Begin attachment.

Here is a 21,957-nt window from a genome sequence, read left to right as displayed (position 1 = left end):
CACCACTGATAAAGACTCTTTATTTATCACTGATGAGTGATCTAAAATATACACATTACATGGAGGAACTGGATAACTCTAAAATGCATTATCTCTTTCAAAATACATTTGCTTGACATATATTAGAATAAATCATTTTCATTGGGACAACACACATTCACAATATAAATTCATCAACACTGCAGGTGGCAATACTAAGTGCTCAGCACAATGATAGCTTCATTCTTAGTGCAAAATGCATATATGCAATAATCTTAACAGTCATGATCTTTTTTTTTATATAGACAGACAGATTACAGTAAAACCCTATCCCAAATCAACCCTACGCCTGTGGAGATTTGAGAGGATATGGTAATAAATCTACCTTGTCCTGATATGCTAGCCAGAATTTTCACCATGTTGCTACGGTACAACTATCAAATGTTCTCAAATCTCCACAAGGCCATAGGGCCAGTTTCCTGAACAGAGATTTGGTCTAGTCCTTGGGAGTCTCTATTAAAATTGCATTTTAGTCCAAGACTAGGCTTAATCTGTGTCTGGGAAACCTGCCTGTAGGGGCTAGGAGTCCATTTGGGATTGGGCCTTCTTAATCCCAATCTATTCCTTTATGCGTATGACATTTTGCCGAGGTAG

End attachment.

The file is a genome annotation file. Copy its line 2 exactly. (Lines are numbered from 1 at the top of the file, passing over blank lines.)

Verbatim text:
CACCACTGATAAAGACTCTTTATTTATCACTGATGAGTGATCTAAAATATACACATTACATGGAGGAACTGGATAACTCTAAAATGCATTATCTCTTTCAAAATACATTTGCTTGACATATATTAGAATAAATCATTTTCATTGGGACAACACACATTCACAATATAAATTCATCAACACTGCAGGTGGCAATACTAAGTGCTCAGCACAATGATAGCTTCATTCTTAGTGCAAAATGCATATATGCAATAATCTTAACAGTCATGATCTTTTTTTTTATATAGACAGACAGATTACAGTAAAACCCTATCCCAAATCAACCCTACGCCTGTGGAGATTTGAGAGGATATGGTAATAAATCTACCTTGTCCTGATATGCTAGCCAGAATTTTCACCATGTTGCTACGGTACAACTATCAAATGTTCTCAAATCTCCACAAGGCCATAGGGCCAGTTTCCTGAACAGAGATTTGGTCTAGTCCTTGGGAGTCTCTATTAAAATTGCATTTTAGTCCAAGACTAGGCTTAATCTGTGTCTGGGAAACCTGCCTGTAGGGGCTAGGAGTCCATTTGGGATTGGGCCTTCTTAATCCCAATCTATTCCTTTATGCGTATGACATTTTGCCGAGGTAG